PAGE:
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To Catch Bad Actors, Winklevosses’ Bitcoin Exchange Teams Up With Nasdaq

Alexander Osipovich

FILE - In this Thursday, Oct. 8, 2015, file photo, Tyler Winklevoss, left, and Cameron Winklevoss, founders of Gemini Trust Co., appear on the "Countdown to the Closing Bell with Liz Claman" program, on the Fox Business Network, in New York. On Friday, March 10, 2017, the Securities and Exchange Commission rejected a proposed Winklevoss exchange-traded fund that could have opened the digital currency to larger numbers of ordinary investors. The SEC said the proposal from Tyler and Cameron Winklevoss was inconsistent with rules for securities exchanges designed to prevent fraud and manipulation, and to protect investors. (AP Photo/Richard Drew, File)

Gemini, the bitcoin exchange founded by Cameron and Tyler Winklevoss, has teamed up with Nasdaq Inc. to beef up its defenses against market manipulation—the latest sign that the cryptocurrency industry is trying to get past its Wild West days.

The deal comes as regulators have stepped up scrutiny of digital-currency exchanges in recent months. Securities and Exchange Commission officials have warned of potential fraud and manipulation on the largely unregulated trading venues.

Under the agreement, Gemini will use Nasdaq’s surveillance software, called SMARTS, to monitor its markets for potentially abusive trading practices. The two companies announced the agreement on Wednesday. Financial terms weren’t disclosed.

“We’re doing this because we believe in the importance of creating a rules-based marketplace,” Cameron Winklevoss, president and co-founder of Gemini, said in an interview. “We believe this is where things are headed.”

Suspicions of manipulation are a recurring theme in cryptocurrency markets. In January, U.S. and Israeli researchers published an article in the Journal of Monetary Economics arguing that suspicious trading activity on Mt. Gox—once the world’s largest bitcoin exchange—caused the price of bitcoin to surge to more than $1,000 from around $150 in two months in late 2013. Mt. Gox collapsed in 2014 after hackers robbed it of more than $470 million worth of bitcoin.

SMARTS is part of Nasdaq’s market-technology business, in which the New York-based exchange group sells software to other market operators. The surveillance technology is used by equities and derivatives exchanges around the world, including Intercontinental Exchange Inc., Hong Kong Exchanges and Clearing Ltd. and the Nigerian Stock Exchange.

Nasdaq’s technology monitors real-time market activity and raises alerts if it detects unusual trading patterns. It’s then up to humans to investigate the event and determine whether the traders behind it broke any rules.

Nasdaq is in “active discussions” with a number of other cryptocurrency firms about SMARTS, according to Chief Executive Adena Friedman. “The crypto space is a nice growth area,” she said in an interview Wednesday.

At Gemini, SMARTS will help monitor trading of bitcoin and ethereum, the second-largest cryptocurrency, and it will also surveil the auctions that Gemini holds at 4:00 p.m. ET to determine a daily benchmark price for bitcoin, the companies said.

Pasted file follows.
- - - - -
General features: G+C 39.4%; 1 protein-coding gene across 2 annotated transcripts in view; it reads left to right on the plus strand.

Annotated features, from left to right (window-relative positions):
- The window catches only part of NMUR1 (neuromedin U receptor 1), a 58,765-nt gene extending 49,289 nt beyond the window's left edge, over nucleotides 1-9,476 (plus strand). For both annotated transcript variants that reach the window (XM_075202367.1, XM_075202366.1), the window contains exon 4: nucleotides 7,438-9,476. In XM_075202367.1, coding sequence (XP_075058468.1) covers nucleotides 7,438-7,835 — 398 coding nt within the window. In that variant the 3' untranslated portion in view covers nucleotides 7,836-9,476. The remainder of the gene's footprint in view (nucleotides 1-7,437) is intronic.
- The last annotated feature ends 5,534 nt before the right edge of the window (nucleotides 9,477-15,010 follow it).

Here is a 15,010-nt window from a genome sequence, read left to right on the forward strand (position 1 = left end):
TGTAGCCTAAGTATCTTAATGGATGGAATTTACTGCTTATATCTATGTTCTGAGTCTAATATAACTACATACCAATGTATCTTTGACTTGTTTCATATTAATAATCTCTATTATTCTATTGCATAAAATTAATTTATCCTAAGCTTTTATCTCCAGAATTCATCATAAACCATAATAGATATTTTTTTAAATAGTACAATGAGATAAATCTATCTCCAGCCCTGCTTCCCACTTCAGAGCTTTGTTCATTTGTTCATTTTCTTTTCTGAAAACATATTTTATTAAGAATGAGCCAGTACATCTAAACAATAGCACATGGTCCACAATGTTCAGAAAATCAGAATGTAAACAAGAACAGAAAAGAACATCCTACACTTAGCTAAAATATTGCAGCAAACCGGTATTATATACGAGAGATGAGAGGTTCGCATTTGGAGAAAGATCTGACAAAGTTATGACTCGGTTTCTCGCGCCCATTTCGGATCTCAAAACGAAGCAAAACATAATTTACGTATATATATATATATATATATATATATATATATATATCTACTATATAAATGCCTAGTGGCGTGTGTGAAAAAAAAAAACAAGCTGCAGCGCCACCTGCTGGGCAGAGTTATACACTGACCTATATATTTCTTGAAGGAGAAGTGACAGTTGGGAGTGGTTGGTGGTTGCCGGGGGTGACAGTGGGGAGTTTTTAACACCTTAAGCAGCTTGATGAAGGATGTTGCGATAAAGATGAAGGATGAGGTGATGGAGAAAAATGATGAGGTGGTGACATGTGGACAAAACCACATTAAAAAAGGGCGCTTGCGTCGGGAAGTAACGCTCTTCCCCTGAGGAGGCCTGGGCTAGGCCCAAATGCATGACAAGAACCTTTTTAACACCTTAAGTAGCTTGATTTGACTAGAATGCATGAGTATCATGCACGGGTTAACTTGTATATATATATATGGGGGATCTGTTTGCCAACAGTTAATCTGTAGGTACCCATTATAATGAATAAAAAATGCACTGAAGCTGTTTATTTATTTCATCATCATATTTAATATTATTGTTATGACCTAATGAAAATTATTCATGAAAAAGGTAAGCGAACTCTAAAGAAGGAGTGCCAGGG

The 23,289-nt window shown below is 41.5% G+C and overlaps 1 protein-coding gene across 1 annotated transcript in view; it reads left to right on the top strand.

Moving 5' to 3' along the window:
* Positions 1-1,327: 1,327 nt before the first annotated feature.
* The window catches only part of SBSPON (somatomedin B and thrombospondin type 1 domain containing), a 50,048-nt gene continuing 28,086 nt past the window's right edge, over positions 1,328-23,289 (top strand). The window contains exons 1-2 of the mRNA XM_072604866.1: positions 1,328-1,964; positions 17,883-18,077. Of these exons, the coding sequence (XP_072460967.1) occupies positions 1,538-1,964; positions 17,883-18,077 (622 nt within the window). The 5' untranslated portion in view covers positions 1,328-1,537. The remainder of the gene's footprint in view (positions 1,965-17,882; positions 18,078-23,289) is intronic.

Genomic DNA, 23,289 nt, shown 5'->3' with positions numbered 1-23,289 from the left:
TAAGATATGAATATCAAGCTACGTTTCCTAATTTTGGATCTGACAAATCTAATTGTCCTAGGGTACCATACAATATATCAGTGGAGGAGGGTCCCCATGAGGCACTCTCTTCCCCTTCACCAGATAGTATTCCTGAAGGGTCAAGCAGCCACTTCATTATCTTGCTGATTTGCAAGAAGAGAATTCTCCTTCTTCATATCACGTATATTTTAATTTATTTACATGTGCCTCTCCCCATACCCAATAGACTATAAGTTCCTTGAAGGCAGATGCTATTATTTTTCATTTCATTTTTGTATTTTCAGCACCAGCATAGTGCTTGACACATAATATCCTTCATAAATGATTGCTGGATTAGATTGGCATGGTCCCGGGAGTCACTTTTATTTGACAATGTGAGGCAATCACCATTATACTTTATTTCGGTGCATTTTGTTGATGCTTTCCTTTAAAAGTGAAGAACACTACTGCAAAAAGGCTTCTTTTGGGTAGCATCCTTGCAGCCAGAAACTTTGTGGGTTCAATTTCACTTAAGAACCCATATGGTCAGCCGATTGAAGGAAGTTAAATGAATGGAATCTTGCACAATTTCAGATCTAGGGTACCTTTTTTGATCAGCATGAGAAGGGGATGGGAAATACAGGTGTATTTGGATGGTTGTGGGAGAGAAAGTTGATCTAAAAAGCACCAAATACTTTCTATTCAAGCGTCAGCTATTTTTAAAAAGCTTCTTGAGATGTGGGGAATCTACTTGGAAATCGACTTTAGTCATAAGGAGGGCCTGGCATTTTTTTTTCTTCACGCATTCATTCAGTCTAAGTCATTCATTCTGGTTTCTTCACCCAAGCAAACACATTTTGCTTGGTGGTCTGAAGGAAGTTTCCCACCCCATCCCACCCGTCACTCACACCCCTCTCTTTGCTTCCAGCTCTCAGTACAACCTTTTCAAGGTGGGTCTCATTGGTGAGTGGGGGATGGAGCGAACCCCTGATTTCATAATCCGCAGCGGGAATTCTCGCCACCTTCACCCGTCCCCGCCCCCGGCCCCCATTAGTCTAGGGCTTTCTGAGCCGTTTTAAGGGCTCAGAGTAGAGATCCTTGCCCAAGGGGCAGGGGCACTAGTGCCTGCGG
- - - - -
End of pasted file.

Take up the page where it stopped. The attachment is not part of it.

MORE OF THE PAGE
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Gemini’s auction price is used to underpin bitcoin futures offered by Cboe Global Markets Inc., which started trading in December. Some traders have voiced concerns that bitcoin futures could be manipulated through heavy buying or selling in the Gemini auctions. Cboe and Gemini say they have a variety of measures in place to combat any attempts at manipulation.

Last week, Gemini was among 13 crypto exchanges to receive a letter from New York Attorney General Eric Schneiderman demanding that they answer a list of questions about their practices, including what safeguards they had in place against manipulation.

Gemini pledged to cooperate with Mr. Schneiderman’s inquiry. Others were more defiant: San Francisco-based Kraken refused to fill out the questionnaire, with co-founder and Chief Executive Jesse Powell blasting it as “unreasonable” and “an overly broad fishing expedition” in a blog post on Sunday.

Mr. Powell also dismissed regulators’ worries about crypto-market manipulation as an “obsession,” blaming it on a “lack of education.”

The Winklevosses are among the earliest and best-known cryptocurrency entrepreneurs. They first drew attention for their legal feud with Facebook Inc. co-founder Mark Zuckerberg over who came up with the idea for the social network. Facebook settled the dispute in 2008 by agreeing to pay them $20 million in cash and what was then $45 million worth of Facebook private shares. The identical-twin brothers later invested much of that settlement in bitcoin and bitcoin-related projects.

For Nasdaq, the Gemini deal isn’t the first foray into the cryptocurrency space. The exchange group has said it is exploring the launch of its own bitcoin futures. It’s also involved in several projects that use blockchain, the technology that underpins bitcoin, for purposes including the trading of private shares and shareholder voting.

Write to Alexander Osipovich at alexander.osipovich@dowjones.com

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